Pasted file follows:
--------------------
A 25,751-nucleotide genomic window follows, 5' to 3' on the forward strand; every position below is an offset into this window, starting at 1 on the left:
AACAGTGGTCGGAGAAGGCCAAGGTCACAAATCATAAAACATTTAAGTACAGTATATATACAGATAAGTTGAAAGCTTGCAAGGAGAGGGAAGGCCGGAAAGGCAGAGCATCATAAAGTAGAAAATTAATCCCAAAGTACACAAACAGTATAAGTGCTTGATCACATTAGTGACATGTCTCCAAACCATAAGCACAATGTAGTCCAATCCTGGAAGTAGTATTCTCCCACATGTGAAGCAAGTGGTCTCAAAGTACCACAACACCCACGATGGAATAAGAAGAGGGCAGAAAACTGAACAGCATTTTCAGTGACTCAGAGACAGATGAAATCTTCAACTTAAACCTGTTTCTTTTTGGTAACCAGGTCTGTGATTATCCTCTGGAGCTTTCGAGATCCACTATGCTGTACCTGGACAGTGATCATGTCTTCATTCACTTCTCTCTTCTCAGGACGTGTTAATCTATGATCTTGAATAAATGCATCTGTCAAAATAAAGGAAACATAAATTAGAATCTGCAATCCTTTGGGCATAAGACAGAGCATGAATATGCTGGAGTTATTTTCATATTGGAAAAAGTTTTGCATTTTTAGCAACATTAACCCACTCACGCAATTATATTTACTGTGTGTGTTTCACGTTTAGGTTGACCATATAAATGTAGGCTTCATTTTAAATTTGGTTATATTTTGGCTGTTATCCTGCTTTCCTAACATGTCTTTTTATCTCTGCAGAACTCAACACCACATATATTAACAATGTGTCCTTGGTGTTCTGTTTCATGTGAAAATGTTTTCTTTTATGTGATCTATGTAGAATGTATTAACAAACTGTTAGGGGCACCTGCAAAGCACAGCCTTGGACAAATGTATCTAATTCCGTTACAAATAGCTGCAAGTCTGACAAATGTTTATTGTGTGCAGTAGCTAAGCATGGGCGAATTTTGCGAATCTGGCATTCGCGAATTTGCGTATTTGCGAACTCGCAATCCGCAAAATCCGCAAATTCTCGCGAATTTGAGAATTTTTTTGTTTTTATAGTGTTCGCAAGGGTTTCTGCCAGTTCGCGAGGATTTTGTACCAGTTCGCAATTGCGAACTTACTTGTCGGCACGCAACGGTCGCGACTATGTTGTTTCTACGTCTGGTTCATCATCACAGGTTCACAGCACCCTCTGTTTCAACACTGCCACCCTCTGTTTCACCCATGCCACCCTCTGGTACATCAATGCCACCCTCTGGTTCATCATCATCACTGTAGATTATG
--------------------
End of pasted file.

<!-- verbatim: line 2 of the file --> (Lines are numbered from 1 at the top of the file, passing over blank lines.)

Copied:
AACAGTGGTCGGAGAAGGCCAAGGTCACAAATCATAAAACATTTAAGTACAGTATATATACAGATAAGTTGAAAGCTTGCAAGGAGAGGGAAGGCCGGAAAGGCAGAGCATCATAAAGTAGAAAATTAATCCCAAAGTACACAAACAGTATAAGTGCTTGATCACATTAGTGACATGTCTCCAAACCATAAGCACAATGTAGTCCAATCCTGGAAGTAGTATTCTCCCACATGTGAAGCAAGTGGTCTCAAAGTACCACAACACCCACGATGGAATAAGAAGAGGGCAGAAAACTGAACAGCATTTTCAGTGACTCAGAGACAGATGAAATCTTCAACTTAAACCTGTTTCTTTTTGGTAACCAGGTCTGTGATTATCCTCTGGAGCTTTCGAGATCCACTATGCTGTACCTGGACAGTGATCATGTCTTCATTCACTTCTCTCTTCTCAGGACGTGTTAATCTATGATCTTGAATAAATGCATCTGTCAAAATAAAGGAAACATAAATTAGAATCTGCAATCCTTTGGGCATAAGACAGAGCATGAATATGCTGGAGTTATTTTCATATTGGAAAAAGTTTTGCATTTTTAGCAACATTAACCCACTCACGCAATTATATTTACTGTGTGTGTTTCACGTTTAGGTTGACCATATAAATGTAGGCTTCATTTTAAATTTGGTTATATTTTGGCTGTTATCCTGCTTTCCTAACATGTCTTTTTATCTCTGCAGAACTCAACACCACATATATTAACAATGTGTCCTTGGTGTTCTGTTTCATGTGAAAATGTTTTCTTTTATGTGATCTATGTAGAATGTATTAACAAACTGTTAGGGGCACCTGCAAAGCACAGCCTTGGACAAATGTATCTAATTCCGTTACAAATAGCTGCAAGTCTGACAAATGTTTATTGTGTGCAGTAGCTAAGCATGGGCGAATTTTGCGAATCTGGCATTCGCGAATTTGCGTATTTGCGAACTCGCAATCCGCAAAATCCGCAAATTCTCGCGAATTTGAGAATTTTTTTGTTTTTATAGTGTTCGCAAGGGTTTCTGCCAGTTCGCGAGGATTTTGTACCAGTTCGCAATTGCGAACTTACTTGTCGGCACGCAACGGTCGCGACTATGTTGTTTCTACGTCTGGTTCATCATCACAGGTTCACAGCACCCTCTGTTTCAACACTGCCACCCTCTGTTTCACCCATGCCACCCTCTGGTACATCAATGCCACCCTCTGGTTCATCATCATCACTGTAGATTATG